A Dog's Purpose by W. Bruce Cameron on my kindle. I have to say, I was a little intimidated of it because I didn't want to get to sad. It's been a rough year for me, having lost one dog and two cats (Heather and my parent's cat Sami), and I was sure the book would trigger something in me. But yet, sometimes you have to face those emotions.
What I liked about this book is that the main character (whose name changes throughout the book) reincarnates in different dogs after he passes. It is actually a nice way to think about what could happen when a dog dies. It was interesting to see him change in form, location, and have different relationships, with his personality and memories staying with him.
A philosophical pup he was, wondering his purpose in life. This arose after he had an opportunity to be with humans after being stray. I sort of wonder whether that need be a question that dogs really ask. That is a very human-like thing to ascribe a purpose or meaning to things beyond what they just are. I feel that in actuality a dog would accept life at face value. However Bailey (his name for the longest portion of the book) questioned as a human would, and it perhaps made the book more appealing to humans.
Another theme of the book is actually love. And the relationships dogs have with humans. I actually loved reading about his interactions with the other dogs the most. But, having lived with dogs almost all my life, I know a lot about the love between a dog and a human.
Because Bailey took different forms in his lives, I started to think about the different dogs who have come in and out of my life.
The first was Smudge (no picture available), an English Spring Spaniel. He was alive when I was born and died when I was just 4 years old. One of my strongest memories of him is of his burial. So death and dogs is not a foreign concept to me. I was unable to deal with the concept at that age and my baby brother was born just a few months later. It was a chaotic time. Smudge's life in my mind is more from scraps of stories my parents told about him, a wild city-turned-country dog who loved adventure and mischief.
When Nellie got old, I was unable to handle it. When she smelled funny I pushed her away and when she had an accident in the house I was repulsed. I was unable to care for her then and was upset with her for getting old. When she was put down, I was already detached from her, but it still hurt.
After Nellie died we still had the cat Daisy, the tabby, who was very independent (the cats in my life deserve their own post, and will get one in due time). Then when she died we adopted Sami, another cat. I had toyed with the idea of another dog but I was living with my parents, very young, and they had resigned themselves to never having a dog again.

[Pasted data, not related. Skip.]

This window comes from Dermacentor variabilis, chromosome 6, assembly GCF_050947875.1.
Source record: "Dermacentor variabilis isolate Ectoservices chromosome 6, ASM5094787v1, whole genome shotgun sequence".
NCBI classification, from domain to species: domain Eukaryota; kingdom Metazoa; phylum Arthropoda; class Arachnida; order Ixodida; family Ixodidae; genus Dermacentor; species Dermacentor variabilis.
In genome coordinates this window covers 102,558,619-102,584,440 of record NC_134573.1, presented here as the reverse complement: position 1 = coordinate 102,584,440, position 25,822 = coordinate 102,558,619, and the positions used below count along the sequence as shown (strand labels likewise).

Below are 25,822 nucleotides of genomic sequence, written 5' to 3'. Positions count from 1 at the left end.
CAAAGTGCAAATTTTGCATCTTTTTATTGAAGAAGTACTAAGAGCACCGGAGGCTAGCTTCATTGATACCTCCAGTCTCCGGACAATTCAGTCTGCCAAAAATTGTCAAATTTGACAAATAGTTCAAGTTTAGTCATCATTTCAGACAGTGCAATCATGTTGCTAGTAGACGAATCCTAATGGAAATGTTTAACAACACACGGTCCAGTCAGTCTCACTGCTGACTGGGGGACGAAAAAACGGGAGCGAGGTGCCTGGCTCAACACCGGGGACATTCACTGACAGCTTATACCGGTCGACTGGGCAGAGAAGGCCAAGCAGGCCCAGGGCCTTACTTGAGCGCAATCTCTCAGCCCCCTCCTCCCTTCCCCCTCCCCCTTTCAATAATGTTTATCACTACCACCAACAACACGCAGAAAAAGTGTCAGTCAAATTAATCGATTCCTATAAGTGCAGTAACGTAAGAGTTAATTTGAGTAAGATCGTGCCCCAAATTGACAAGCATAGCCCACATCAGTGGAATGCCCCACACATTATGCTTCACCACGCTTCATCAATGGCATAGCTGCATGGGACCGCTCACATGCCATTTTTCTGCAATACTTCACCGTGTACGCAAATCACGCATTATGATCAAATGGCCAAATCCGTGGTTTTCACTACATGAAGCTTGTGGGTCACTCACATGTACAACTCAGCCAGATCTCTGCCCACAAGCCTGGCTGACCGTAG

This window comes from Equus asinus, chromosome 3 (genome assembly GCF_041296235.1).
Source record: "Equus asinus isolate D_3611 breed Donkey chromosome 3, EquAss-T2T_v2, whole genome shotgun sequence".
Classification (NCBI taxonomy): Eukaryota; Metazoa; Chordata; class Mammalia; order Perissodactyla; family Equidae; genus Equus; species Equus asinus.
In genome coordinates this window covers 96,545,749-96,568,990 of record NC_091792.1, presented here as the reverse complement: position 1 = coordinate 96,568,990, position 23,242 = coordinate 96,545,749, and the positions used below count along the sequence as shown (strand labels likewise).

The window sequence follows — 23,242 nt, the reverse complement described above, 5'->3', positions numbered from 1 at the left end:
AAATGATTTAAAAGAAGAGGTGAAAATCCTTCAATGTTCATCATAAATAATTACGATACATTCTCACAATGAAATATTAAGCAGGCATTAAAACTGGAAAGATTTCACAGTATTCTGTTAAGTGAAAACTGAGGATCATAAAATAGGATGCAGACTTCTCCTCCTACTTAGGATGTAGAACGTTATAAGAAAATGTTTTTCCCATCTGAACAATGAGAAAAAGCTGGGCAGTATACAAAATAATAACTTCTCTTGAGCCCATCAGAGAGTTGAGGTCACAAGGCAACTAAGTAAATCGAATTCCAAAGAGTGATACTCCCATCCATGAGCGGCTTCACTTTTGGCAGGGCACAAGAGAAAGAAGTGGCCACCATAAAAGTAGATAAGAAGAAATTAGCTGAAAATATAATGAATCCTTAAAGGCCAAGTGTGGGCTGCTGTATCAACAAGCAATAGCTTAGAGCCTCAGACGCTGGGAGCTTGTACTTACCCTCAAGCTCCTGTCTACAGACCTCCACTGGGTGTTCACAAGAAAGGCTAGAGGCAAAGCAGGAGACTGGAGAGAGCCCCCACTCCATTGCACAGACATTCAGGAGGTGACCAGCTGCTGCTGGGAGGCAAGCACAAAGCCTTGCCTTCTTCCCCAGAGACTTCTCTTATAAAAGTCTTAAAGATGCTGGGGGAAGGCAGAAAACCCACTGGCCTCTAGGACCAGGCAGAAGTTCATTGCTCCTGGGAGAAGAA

About 5 years later, when I found Zuki, the black lab mix it was a surprise. I had wanted a dog in the back of my mind, but never so strongly as that moment I saw him. When we rescued him from the side of the road, he was so full of life and love that it was impossible not to love him. He had a love for people but also adventure. But he was loyal. He'd always prefer us to others, although he basked in their affection, particularly if they offered food.
I could go on about Zuki for ages. I can barely think of him without getting tears in my eyes because our bond was so deep. I relied on him for strength, calm, certainty, and his dependence as well. In many ways I feel he was my "dog soulmate" if such a thing is possible. But I still have more love to give a dog and will not cut my heart off to the species.
At 10, Sienna's slowing down a bit but still has so much love in her. She will abandon us for a guest who comes for the night, but most nights cuddles right by my side, a total snuggle bug. Sienna is probably the least dog-like of all the dogs that have come into my life. She stares you right in the eye without blinking. She's a strong dog who knows what she wants.
critters on the porch) and very excited outside. She's got a strong instinct to track and chase. My times that I feel closest to her are when I am ready to give her what she wants, like going out. She jumps on me in a hugging type of way. She's not very in tune with us yet, having lived on her own and not relied on humans much, and humans may have been cruel at best. The signs that she is protective, live barking when the someone knocks at the door, show that she does care about us and sees us as a pack.
I am so grateful for the opportunity to have had these dogs come into my life. It is so hard that their lives are shorter than humans and we have to say goodbye to them so many times in a human lifetime. But to never have loved a dog would be a shame.
I adopt a dog for the sake of giving them a good home and the care they deserve. Though I hope for an attachment and bond selfishly, because I know how much love can develop between a dog and a human. I don't think it's wrong to want love back. Although the love of dog should not be an excuse to breed more dogs while millions die in shelters.
A dog's love is special, and each dog has his or her own way of showing it. As humans we are often so disconnected from nature, yet dogs can be a connection to the part of the world that isn't about words, culture, or money. They are windows to another way of looking at the world, unburdened in many ways by human fetters.
A Dog's Purpose not only shows the love between dog and human, but appreciates the nature of a dog and celebrates it. And for that it's a great read.
BITT OF PAW RATING: 4 1/2 paws (out of 5)
PS: Word is the book's being made in to a movie. Sienna and Ellie would love to audition as extras for some "dog park" scenes. Where do I send casting tapes?